By Tiffany Edwards, University Relations

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Dr. John Fadial, associate professor of violin at UNCG, and Beth Vanderborgh, principal cellist with the Greensboro Symphony, will travel to France to perform May 8-23. During their stay, they will play the French premiere of American composer William Bolcom’s “Suite for Violin and Cello.”
The premiere will be given at the historic Salle Poirel in Nancy, France, as part of the 20th anniversary celebration of the city’s Stanislas Ensemble. The Stanislas Ensemble is comprised of the principal players of symphonies in the Lorraine region of France.
Bolcom’s “Suite for Violin and Cello” is an action-packed piece with five movements.
“The piece is challenging and flashy with rhythmic drive. It’s complex but is a good audience piece,” Fadial said. “French presenters always request that we bring American music.”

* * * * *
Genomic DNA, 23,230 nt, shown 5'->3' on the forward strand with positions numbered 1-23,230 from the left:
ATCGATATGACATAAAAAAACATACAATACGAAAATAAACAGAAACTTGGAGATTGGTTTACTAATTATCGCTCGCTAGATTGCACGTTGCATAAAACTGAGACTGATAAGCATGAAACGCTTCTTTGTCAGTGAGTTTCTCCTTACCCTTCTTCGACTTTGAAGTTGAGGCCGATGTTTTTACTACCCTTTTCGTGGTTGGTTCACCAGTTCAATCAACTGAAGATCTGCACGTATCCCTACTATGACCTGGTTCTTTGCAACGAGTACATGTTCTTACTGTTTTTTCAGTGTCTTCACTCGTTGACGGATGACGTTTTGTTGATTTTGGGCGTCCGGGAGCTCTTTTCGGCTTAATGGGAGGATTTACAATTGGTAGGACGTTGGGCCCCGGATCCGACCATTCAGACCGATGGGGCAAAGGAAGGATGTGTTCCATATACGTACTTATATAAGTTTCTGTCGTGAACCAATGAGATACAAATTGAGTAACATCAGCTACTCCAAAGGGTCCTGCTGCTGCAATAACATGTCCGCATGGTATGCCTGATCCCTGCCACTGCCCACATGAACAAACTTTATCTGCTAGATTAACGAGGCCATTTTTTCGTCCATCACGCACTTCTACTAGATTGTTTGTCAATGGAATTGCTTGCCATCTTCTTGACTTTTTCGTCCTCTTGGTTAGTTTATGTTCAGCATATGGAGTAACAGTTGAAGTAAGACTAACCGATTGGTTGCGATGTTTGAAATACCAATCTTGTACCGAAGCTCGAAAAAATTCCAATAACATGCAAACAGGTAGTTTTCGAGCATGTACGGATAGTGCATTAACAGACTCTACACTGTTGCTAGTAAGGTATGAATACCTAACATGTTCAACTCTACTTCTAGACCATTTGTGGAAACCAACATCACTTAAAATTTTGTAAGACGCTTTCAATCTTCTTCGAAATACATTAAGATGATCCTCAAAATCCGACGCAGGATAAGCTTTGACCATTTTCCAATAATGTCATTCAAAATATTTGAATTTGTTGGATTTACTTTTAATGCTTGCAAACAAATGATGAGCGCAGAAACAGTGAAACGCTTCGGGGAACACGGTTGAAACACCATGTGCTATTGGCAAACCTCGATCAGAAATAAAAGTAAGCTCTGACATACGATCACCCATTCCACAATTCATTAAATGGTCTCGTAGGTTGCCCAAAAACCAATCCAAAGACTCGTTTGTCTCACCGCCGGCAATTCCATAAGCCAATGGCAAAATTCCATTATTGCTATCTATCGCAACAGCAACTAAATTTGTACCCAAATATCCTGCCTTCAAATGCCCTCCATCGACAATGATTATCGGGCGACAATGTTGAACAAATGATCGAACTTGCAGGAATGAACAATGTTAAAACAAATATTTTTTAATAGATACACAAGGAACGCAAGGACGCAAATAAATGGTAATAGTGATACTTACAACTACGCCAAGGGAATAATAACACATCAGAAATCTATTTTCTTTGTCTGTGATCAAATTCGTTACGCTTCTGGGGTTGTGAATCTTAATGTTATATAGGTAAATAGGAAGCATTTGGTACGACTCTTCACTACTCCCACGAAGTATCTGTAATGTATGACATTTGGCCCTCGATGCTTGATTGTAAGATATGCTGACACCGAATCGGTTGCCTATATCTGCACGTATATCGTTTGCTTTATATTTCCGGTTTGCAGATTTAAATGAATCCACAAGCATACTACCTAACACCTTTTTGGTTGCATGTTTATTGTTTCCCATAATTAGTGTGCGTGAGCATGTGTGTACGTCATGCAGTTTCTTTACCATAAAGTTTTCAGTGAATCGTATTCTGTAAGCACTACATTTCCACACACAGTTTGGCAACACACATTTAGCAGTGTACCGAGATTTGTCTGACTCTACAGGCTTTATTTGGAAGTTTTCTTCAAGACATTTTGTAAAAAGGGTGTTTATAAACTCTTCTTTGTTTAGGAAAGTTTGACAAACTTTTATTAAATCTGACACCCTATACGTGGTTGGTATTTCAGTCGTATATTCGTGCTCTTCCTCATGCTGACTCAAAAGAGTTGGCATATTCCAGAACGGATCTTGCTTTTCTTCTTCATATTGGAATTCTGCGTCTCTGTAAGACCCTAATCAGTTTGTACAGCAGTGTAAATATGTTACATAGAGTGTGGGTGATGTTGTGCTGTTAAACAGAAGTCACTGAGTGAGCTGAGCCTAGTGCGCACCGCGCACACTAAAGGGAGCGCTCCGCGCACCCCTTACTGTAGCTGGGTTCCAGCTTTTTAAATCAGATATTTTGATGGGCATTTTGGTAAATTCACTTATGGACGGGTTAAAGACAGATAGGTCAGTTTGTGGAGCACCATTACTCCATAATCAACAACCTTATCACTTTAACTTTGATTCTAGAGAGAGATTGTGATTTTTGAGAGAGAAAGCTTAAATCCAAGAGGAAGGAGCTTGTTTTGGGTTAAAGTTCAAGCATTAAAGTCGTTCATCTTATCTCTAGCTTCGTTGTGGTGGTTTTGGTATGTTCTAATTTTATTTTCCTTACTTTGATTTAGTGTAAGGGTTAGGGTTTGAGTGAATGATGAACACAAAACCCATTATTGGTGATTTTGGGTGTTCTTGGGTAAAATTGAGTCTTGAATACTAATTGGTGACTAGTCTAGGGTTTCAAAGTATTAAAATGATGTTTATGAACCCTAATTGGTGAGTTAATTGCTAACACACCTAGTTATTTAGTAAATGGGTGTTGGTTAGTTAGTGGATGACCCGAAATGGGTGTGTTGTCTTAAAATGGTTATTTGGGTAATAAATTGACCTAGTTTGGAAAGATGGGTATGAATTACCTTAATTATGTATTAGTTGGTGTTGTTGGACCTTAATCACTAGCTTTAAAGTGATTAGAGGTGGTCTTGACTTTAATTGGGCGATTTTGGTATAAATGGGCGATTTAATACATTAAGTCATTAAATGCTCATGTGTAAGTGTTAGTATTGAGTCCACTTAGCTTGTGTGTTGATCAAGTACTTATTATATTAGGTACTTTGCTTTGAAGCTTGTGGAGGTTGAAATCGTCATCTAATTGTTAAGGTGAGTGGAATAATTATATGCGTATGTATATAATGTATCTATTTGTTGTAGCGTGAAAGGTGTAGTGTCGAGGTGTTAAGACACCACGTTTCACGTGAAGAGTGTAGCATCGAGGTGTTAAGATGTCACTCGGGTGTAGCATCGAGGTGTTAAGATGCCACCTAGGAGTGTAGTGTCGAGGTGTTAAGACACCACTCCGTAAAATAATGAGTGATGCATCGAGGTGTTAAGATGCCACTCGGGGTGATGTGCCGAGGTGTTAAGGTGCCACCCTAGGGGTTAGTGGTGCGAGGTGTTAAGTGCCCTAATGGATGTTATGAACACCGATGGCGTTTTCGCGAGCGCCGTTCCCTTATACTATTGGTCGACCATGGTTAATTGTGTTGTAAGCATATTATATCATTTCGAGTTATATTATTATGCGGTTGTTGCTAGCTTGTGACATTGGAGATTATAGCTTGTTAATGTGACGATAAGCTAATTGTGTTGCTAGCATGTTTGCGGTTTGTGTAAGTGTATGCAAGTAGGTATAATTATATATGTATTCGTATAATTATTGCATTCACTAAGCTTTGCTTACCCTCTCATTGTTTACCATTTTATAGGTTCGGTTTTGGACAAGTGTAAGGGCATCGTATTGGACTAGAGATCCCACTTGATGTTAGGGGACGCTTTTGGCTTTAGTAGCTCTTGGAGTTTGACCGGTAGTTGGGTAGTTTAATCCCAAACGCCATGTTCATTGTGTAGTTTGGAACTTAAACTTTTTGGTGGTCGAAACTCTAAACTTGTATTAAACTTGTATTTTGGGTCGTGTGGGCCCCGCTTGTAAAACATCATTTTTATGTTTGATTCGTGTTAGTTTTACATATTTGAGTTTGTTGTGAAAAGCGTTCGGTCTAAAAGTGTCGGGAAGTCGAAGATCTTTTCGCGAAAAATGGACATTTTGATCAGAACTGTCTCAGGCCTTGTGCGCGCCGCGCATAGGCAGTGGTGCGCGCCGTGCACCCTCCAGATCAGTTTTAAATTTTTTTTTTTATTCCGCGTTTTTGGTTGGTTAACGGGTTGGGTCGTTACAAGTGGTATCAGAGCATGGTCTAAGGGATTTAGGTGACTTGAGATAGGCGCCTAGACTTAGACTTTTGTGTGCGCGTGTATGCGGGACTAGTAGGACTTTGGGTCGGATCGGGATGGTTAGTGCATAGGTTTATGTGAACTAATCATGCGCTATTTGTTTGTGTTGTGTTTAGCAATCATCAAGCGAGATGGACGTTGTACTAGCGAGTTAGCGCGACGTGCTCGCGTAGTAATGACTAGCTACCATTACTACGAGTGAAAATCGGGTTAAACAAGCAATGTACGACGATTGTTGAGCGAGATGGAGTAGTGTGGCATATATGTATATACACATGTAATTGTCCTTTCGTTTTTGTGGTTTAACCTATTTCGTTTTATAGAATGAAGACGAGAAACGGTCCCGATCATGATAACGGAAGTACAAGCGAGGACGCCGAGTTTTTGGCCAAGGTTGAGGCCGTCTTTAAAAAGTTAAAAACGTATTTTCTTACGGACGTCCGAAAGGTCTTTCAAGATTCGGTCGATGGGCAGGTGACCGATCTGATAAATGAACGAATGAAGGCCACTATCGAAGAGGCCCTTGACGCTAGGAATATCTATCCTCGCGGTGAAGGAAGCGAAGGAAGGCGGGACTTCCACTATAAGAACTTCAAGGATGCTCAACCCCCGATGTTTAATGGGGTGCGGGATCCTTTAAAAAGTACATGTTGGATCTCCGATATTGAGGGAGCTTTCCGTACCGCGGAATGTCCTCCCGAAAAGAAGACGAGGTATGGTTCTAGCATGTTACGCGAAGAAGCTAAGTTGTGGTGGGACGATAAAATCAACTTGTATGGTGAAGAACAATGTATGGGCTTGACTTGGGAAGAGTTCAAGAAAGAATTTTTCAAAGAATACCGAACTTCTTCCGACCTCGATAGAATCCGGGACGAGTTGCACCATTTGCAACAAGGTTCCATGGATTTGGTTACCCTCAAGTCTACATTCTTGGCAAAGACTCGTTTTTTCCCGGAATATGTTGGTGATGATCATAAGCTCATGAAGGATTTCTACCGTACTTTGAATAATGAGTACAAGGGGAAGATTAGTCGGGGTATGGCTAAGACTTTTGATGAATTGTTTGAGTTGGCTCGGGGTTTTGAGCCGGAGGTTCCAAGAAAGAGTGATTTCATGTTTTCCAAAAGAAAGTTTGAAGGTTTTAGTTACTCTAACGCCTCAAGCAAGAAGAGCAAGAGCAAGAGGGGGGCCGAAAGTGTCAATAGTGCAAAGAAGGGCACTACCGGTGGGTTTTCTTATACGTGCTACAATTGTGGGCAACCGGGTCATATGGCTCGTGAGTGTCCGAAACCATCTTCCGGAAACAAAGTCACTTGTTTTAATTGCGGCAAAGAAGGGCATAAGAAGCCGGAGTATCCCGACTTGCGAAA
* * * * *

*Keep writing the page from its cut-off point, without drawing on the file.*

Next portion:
Fadial and Vanderborgh have been invited to give a lecture on this piece and others at the American Library Lecture Series in Nancy. They will also give six additional recitals in cities in north eastern France during their stay. In addition to the Bolcom work, the husband and wife duo will play a collection of rags by William Ryden, the Passacaglia by Halvorsen and the Duo Sonata by Maurice Ravel. They also will join the Stanislas in performances of Brahms’ Sextet in G, op. 36.
The Fadial-Vanderborgh Duo has had a decade-long connection with the Stanislas Ensemble. The musicians where introduced through cellist and Woman’s College (now UNCG) alumna Emily Porter, who first heard the duo perform in 1992 at the Kennedy Center. She immediately hoped to bring Fadial and Vanderborgh to Nancy, France, where she resided.
The duo made its first trip to Nancy in 1994 and met and performed with the Stanislas Ensemble. Fadial says the two groups “really hit it off,” and that visit turned into many repeat trips and collaborations. In 1995, they jointly started the Academy for Chamber Music at Mirecourt, a training camp for young musicians. In 1998, their mutual friend, Emily Porter, died and in her honor they established the Emily Porter Foundation. The foundation provides scholarships for French and American students to attend festivals worldwide. It even has funded students attending Greensboro’s Eastern Music Festival.